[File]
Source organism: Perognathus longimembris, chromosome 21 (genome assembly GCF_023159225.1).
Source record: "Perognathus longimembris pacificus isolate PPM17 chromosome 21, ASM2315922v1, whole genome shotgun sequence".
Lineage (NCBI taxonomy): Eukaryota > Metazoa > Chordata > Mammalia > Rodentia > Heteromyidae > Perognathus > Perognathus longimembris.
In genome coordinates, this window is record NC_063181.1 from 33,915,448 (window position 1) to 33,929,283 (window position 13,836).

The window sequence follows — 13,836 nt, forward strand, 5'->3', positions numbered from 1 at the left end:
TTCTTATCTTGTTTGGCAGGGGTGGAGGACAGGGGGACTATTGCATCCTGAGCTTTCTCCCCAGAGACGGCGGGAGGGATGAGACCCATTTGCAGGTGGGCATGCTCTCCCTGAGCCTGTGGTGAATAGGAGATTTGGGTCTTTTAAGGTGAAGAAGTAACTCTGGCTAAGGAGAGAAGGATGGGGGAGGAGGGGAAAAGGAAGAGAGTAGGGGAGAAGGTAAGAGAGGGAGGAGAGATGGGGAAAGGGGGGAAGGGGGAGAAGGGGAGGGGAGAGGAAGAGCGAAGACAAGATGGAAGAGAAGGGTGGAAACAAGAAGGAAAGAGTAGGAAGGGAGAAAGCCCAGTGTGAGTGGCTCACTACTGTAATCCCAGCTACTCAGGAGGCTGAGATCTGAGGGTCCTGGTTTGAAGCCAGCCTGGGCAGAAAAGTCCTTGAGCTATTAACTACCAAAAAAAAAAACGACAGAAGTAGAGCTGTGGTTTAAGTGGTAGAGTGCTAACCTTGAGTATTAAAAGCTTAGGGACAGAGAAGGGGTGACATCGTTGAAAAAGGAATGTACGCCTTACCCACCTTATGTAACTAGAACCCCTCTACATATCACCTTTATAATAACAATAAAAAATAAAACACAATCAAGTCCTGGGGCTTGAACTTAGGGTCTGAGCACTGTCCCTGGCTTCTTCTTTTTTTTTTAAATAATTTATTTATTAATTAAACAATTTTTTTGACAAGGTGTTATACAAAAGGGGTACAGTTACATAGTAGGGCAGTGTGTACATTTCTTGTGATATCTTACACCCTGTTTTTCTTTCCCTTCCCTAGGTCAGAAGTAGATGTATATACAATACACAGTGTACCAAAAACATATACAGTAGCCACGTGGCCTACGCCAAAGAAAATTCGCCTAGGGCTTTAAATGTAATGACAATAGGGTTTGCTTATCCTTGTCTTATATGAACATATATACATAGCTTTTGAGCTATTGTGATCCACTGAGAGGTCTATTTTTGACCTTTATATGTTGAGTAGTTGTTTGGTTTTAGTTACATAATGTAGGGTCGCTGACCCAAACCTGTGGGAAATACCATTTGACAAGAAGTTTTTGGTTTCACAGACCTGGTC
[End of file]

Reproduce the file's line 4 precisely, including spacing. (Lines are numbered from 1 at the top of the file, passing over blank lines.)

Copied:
In genome coordinates, this window is record NC_063181.1 from 33,915,448 (window position 1) to 33,929,283 (window position 13,836).